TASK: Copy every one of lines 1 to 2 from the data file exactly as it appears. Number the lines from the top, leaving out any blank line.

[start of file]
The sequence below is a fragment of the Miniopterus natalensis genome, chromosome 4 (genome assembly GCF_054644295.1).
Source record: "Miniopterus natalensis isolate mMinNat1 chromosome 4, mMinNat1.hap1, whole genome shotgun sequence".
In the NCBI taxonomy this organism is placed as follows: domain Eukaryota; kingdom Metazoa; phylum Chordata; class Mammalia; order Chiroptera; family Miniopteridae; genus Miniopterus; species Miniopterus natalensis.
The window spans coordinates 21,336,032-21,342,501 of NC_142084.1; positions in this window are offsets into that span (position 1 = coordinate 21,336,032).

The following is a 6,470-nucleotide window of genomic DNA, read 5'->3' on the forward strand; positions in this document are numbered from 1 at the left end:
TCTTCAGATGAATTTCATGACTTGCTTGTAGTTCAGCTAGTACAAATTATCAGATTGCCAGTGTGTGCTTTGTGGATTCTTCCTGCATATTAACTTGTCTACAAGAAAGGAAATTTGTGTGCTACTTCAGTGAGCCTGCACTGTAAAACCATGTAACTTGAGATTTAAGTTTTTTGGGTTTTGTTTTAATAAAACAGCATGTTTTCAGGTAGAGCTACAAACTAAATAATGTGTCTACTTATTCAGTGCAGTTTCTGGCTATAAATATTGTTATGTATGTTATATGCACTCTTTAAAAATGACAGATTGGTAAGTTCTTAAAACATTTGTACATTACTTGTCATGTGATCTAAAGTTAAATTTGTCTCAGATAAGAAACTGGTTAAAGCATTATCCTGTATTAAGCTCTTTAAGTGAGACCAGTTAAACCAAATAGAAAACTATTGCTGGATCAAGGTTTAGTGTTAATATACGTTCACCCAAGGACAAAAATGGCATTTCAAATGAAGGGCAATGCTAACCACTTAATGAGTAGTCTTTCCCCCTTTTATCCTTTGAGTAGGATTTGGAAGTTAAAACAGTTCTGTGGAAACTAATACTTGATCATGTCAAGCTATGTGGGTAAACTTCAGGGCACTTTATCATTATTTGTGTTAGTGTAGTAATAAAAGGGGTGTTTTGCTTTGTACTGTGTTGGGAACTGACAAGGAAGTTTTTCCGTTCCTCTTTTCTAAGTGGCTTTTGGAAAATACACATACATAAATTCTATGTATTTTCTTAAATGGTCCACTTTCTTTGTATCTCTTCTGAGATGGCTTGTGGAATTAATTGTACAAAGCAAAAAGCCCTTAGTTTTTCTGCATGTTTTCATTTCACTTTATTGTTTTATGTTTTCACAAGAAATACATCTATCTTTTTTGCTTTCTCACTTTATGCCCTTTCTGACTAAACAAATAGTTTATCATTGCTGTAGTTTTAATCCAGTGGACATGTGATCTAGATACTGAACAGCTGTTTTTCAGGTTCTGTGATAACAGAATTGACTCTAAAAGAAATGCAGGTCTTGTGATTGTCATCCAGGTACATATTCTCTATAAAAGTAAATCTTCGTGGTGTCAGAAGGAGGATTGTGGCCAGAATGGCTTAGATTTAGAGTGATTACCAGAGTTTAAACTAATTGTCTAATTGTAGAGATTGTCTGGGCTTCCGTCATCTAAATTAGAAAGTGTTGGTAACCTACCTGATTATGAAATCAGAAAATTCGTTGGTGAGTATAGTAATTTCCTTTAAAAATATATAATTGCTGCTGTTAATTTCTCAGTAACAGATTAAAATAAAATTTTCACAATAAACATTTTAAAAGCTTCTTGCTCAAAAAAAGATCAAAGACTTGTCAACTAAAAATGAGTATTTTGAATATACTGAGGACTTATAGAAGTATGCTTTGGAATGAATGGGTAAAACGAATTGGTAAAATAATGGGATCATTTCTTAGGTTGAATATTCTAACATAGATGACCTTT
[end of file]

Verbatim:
The sequence below is a fragment of the Miniopterus natalensis genome, chromosome 4 (genome assembly GCF_054644295.1).
Source record: "Miniopterus natalensis isolate mMinNat1 chromosome 4, mMinNat1.hap1, whole genome shotgun sequence".